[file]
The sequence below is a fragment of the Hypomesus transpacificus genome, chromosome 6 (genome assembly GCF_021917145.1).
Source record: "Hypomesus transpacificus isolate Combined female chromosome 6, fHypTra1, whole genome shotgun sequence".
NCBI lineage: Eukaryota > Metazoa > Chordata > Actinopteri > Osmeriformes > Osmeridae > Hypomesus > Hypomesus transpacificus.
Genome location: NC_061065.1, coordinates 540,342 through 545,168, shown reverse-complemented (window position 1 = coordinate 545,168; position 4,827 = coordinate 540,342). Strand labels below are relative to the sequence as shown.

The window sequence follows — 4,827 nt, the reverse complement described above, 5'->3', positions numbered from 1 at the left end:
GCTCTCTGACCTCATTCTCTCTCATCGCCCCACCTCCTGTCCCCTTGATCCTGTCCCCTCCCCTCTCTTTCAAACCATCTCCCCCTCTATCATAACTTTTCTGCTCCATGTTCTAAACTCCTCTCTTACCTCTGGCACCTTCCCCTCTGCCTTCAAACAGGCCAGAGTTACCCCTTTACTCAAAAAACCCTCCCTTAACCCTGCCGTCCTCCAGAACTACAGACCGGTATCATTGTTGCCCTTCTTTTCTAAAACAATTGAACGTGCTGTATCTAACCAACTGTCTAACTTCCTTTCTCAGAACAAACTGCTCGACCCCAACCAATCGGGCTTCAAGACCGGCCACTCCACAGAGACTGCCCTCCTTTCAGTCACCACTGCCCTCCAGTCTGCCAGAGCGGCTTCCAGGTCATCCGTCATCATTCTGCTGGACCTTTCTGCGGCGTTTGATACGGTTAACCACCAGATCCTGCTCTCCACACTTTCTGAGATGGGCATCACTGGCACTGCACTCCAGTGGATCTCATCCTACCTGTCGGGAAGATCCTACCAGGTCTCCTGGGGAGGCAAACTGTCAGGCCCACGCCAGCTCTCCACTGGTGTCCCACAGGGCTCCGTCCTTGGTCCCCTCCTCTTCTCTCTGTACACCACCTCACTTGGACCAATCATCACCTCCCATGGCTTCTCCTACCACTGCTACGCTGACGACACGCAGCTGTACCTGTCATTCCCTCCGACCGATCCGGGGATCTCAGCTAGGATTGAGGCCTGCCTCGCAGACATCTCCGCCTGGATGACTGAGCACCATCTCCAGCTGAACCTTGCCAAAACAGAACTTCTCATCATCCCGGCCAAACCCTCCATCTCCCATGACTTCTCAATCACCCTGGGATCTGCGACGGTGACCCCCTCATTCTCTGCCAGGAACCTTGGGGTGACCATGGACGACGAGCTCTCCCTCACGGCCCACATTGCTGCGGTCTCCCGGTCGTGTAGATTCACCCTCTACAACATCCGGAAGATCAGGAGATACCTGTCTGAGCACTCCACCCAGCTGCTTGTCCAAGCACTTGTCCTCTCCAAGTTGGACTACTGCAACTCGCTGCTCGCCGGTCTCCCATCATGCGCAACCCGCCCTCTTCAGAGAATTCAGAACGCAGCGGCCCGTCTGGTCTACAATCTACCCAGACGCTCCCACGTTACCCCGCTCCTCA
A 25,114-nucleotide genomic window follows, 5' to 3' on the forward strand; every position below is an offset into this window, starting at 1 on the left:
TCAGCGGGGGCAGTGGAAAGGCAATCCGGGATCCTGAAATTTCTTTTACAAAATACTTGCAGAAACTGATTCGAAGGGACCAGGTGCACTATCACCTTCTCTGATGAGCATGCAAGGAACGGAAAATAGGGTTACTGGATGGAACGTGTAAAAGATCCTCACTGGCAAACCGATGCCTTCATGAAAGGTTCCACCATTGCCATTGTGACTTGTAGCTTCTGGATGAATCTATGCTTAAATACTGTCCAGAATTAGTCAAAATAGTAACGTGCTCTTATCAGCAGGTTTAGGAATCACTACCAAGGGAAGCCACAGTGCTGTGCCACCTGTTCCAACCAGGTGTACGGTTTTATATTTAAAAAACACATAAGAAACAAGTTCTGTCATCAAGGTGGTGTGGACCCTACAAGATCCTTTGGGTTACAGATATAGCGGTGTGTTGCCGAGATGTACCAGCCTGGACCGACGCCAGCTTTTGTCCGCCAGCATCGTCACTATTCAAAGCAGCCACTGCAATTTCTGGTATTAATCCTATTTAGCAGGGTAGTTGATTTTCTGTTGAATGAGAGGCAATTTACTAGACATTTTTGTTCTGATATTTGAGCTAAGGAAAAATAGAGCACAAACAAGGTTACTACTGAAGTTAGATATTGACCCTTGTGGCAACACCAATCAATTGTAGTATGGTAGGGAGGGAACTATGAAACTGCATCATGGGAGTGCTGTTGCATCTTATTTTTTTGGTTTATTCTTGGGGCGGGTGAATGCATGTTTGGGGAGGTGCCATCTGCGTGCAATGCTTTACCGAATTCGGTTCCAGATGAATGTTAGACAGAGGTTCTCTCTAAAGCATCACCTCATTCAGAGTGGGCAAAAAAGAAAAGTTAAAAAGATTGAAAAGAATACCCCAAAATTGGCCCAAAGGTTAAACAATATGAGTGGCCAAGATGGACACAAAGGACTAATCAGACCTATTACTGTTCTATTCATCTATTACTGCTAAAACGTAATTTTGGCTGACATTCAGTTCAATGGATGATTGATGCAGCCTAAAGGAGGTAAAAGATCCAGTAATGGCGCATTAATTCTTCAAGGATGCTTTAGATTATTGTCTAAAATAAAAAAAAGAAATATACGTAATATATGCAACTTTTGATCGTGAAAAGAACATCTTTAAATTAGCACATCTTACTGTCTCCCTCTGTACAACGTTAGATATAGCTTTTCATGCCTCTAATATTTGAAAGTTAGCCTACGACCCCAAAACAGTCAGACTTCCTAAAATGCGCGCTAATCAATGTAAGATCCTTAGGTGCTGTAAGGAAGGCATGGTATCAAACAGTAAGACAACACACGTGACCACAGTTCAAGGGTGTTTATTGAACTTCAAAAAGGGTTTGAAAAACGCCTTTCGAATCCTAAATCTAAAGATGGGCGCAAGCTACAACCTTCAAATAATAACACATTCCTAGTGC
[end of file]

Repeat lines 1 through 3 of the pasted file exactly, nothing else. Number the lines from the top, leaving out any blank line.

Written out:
The sequence below is a fragment of the Hypomesus transpacificus genome, chromosome 6 (genome assembly GCF_021917145.1).
Source record: "Hypomesus transpacificus isolate Combined female chromosome 6, fHypTra1, whole genome shotgun sequence".
NCBI lineage: Eukaryota > Metazoa > Chordata > Actinopteri > Osmeriformes > Osmeridae > Hypomesus > Hypomesus transpacificus.